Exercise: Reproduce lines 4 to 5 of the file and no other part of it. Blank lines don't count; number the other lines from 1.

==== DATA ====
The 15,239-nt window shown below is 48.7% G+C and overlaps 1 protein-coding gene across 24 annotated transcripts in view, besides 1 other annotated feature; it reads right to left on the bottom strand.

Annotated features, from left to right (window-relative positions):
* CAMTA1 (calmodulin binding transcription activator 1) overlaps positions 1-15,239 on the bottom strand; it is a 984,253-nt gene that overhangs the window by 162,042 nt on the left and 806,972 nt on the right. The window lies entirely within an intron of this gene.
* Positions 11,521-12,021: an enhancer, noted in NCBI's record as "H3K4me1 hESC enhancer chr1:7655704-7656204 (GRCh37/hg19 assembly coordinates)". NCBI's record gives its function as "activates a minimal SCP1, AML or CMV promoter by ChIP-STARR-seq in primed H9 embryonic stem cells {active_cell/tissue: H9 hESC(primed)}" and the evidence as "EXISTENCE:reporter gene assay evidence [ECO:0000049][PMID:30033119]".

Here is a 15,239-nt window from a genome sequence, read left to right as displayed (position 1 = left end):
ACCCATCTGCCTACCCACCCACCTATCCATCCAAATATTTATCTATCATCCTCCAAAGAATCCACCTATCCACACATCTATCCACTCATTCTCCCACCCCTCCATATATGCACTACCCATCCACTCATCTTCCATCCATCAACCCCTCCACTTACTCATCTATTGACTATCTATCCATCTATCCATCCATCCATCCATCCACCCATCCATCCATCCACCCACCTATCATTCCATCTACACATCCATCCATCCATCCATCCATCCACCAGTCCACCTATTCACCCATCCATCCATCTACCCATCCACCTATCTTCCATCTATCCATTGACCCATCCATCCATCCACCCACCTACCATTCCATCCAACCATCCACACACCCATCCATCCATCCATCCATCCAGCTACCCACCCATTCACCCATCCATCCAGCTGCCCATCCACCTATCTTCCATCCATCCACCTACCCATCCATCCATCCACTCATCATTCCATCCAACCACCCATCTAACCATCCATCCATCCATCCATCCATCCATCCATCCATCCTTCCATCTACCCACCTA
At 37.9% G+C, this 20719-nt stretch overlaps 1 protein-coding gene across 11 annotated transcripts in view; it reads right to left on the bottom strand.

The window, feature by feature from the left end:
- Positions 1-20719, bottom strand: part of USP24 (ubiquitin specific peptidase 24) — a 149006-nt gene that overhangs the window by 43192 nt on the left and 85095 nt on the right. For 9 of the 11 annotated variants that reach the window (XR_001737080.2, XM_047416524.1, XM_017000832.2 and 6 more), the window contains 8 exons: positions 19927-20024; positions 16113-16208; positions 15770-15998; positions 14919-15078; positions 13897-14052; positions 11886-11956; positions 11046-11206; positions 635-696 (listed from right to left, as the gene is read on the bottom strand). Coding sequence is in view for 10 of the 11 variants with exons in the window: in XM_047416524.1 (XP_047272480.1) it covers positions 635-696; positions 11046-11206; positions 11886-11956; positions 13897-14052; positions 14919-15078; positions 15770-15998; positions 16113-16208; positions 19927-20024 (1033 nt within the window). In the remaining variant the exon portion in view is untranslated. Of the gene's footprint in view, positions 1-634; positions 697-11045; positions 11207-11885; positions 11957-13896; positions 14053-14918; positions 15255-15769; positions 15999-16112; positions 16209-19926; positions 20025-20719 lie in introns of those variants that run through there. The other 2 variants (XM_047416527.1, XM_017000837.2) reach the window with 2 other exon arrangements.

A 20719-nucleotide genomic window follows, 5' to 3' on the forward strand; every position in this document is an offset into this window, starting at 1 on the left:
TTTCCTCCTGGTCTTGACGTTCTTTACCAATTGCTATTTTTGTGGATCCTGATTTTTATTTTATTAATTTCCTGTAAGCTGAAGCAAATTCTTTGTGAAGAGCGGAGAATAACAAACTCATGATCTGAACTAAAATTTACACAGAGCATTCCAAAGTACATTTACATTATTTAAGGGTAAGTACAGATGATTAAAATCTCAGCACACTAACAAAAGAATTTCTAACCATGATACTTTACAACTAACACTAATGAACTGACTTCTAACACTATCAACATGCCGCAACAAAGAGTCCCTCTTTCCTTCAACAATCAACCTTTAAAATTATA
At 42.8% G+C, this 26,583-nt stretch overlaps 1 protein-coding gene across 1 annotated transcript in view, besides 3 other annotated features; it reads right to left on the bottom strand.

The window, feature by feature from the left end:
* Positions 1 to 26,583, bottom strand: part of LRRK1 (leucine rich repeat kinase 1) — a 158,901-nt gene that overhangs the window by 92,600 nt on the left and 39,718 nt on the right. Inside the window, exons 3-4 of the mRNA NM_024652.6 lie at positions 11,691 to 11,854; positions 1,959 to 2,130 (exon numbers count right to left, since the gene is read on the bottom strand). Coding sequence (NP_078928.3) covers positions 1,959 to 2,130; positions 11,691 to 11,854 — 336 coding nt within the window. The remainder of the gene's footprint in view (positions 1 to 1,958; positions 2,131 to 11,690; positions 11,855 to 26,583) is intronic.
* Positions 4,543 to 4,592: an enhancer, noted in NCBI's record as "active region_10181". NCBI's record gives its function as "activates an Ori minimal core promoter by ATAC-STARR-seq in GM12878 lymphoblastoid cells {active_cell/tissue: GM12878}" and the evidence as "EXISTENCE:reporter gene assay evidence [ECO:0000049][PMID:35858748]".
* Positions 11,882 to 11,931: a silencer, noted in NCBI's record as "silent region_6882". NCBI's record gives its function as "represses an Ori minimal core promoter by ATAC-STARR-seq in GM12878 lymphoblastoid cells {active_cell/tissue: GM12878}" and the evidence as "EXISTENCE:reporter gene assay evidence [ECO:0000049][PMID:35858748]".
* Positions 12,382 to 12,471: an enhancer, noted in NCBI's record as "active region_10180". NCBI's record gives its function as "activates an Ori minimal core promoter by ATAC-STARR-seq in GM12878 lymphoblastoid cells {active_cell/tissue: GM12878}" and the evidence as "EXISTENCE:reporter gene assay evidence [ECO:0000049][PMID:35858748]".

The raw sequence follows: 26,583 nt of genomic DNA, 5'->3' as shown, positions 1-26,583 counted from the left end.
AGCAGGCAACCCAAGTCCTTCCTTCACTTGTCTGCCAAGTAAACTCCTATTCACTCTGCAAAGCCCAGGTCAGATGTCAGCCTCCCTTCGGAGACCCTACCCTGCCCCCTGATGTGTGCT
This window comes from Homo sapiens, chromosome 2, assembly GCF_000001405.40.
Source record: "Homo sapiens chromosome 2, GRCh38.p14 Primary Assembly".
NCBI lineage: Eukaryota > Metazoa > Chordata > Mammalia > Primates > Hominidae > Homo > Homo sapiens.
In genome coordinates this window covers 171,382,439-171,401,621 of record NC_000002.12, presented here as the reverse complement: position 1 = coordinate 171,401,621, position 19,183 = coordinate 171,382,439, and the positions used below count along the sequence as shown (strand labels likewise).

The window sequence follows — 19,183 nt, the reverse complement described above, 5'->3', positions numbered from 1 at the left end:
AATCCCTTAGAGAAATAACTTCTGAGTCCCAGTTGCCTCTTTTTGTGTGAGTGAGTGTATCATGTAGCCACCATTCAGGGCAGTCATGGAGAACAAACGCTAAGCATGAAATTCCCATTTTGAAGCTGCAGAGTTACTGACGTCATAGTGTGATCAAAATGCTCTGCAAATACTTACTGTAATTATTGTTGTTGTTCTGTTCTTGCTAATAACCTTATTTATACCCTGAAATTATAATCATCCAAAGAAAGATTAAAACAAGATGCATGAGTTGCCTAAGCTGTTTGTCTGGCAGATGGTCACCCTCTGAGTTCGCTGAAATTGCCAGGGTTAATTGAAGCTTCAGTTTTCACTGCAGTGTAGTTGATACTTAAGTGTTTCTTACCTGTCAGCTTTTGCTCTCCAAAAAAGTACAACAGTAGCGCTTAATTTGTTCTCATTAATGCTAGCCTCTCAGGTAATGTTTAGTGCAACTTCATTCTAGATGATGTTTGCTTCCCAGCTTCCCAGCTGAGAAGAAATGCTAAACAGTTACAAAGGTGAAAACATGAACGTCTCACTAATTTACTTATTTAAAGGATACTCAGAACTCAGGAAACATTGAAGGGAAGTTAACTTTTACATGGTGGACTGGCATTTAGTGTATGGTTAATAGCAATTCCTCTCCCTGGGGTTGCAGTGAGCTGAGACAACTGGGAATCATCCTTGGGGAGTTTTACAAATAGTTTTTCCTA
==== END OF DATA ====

* Positions 11,521-12,021: an enhancer, noted in NCBI's record as "H3K4me1 hESC enhancer chr1:7655704-7656204 (GRCh37/hg19 assembly coordinates)". NCBI's record gives its function as "activates a minimal SCP1, AML or CMV promoter by ChIP-STARR-seq in primed H9 embryonic stem cells {active_cell/tissue: H9 hESC(primed)}" and the evidence as "EXISTENCE:reporter gene assay evidence [ECO:0000049][PMID:30033119]".

Here is a 15,239-nt window from a genome sequence, read left to right as displayed (position 1 = left end):